Coffee, Tea or Samosa?

I have been itching to talk about this topic for so long. I think I’m gonna faint. In Pakistan, it is like holding your breath under water. You know you won’t last long, and it is impossible to do so. But you have got to hold it in nonetheless.

When I moved to Pakistan I was barely 18. The first few month were a quick blur. As my 18th birthday approached, I remember the urgency of my khaandan walay (extended family) who would probe and investigate my parents as to when I was either getting betrothed, engaged, nikkafied or married. At that time it was just so hilarious. What is so unique about a 21st century girl wanting to study and do something with her life other than cooking and cleaning? No offence to the housewives, I am a fulltime mom now. And mind you it is the toughest job I have ever done! And I have tasted many aspects of the working field. I worked for a multinational Big 4 accountancy firm, taught Professional level students AND I have simultaneously taken my small business (with help of a wonderful partner) from an exciting hobby to an exhilarating international thing.

So my question remained unanswered. Why? Why this urgency?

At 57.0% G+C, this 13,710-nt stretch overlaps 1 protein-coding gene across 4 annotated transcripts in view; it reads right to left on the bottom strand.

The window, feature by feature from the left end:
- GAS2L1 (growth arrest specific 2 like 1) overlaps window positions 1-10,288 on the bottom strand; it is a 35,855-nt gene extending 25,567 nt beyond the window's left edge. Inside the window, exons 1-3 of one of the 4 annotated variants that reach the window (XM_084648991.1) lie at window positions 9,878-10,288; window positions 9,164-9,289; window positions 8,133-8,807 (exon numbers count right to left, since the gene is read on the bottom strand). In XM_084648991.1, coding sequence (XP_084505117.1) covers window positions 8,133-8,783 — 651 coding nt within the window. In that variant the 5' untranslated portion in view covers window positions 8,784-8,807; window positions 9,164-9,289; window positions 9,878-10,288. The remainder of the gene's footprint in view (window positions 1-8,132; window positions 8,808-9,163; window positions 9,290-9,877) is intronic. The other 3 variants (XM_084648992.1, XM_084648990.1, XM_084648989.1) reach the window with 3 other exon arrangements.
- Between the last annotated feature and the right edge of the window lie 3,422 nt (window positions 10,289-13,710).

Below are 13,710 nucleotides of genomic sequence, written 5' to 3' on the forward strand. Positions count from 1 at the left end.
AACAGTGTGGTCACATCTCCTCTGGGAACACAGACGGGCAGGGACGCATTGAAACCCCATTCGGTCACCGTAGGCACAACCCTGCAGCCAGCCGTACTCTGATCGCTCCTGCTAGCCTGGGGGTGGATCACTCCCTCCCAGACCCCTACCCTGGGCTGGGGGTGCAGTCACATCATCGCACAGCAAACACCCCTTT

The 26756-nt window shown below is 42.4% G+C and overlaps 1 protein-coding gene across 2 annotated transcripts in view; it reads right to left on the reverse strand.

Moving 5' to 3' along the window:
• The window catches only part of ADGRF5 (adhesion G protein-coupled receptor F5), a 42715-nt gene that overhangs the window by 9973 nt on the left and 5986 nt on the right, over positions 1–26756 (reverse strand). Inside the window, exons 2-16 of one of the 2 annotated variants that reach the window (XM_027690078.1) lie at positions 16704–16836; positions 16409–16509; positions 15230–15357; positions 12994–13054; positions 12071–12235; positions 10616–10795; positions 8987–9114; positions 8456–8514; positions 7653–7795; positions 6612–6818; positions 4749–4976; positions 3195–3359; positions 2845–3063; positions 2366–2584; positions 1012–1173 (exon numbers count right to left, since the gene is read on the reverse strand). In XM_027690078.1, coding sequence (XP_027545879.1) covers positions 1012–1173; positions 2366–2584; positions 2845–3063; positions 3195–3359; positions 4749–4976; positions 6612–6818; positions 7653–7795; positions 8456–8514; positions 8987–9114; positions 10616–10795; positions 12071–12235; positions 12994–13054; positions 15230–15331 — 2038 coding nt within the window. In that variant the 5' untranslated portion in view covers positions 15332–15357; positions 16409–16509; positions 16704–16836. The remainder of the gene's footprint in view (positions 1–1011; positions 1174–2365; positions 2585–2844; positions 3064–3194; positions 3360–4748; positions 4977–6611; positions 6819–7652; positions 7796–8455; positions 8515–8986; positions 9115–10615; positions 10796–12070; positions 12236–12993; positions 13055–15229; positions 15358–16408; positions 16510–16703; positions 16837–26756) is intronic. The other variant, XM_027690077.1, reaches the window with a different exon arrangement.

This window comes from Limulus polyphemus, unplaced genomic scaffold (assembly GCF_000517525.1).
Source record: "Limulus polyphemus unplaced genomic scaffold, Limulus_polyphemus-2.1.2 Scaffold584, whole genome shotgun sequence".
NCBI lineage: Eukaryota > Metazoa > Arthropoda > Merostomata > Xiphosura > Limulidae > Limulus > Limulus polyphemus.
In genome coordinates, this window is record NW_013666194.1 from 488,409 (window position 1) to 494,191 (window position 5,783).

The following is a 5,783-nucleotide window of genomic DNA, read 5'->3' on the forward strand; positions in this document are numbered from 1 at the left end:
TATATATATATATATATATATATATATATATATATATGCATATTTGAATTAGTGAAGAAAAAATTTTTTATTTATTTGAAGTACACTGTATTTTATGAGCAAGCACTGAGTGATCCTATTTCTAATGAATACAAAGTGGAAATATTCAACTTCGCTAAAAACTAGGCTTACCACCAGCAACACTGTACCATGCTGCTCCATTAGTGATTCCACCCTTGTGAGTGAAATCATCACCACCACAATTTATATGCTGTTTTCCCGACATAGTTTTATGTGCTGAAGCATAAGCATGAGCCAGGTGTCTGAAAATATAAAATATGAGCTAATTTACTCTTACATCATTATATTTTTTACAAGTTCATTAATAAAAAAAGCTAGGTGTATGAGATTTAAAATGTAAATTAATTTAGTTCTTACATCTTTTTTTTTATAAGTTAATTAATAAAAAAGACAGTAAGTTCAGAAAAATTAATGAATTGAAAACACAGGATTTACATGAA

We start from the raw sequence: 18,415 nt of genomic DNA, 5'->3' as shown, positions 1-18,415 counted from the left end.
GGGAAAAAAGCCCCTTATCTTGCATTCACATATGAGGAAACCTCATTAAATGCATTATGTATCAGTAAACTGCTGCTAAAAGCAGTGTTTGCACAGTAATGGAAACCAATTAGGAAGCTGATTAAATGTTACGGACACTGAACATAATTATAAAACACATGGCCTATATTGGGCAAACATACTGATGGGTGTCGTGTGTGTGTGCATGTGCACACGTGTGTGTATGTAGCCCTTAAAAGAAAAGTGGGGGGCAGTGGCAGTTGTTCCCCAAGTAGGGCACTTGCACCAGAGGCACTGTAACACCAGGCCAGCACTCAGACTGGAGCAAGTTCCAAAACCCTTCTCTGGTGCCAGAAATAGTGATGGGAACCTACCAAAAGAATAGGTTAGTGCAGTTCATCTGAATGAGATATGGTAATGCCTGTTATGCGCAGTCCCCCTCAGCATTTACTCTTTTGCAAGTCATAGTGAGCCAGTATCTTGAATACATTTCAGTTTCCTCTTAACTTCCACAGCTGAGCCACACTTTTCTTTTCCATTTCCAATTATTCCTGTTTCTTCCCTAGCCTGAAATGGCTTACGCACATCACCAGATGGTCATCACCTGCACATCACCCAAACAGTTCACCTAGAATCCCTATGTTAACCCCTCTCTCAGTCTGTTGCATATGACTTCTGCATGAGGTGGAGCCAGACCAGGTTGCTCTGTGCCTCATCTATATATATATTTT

My queries were further jumbled up when I noticed how relaxed and patient the Larka walas (Boy’s side) always seemed. They were always clear in their head the type of Bahu (daughter in law) they were looking for.

No matter how side-ki-mang (side hair partition) the son was, the mother always seemed to demand a Gori (fair in complexion) Educated, slim, tall, young and sophisticated girl for her Kaway-ke-mu-wala son. Not to mention she should know how to cook and maintain a household. Aunty-ji what I don’t get is, how do you expect a 16-17 year old to be educated and cook and clean? Seriously.

And do NOT even get me started on the selection process! Oh. I still remember. During a sleep over, my 17 year old cousin asked me “what is wrong with the rishta process? How come the 19 year olds are getting married. And the 24 year olds are not?” And I drew her a nice diagram. Which I will find and attach later! Heh I am sure I still have it here somewhere…

It was basically about the aunties who are desperately searching for a young girl of 18-19 for her 25 year old son. Which is completely understandable. But then, so are the women who have 30+ year old sons. And in the midst of this all, the ambitious 24 year old girl, who went to college, completed her MBA, and got a decent job is left unattended.

The sad part about the culture is that, somehow, they always manage to blame the girl for not being married before she is 24.

To be continued… (for sure)

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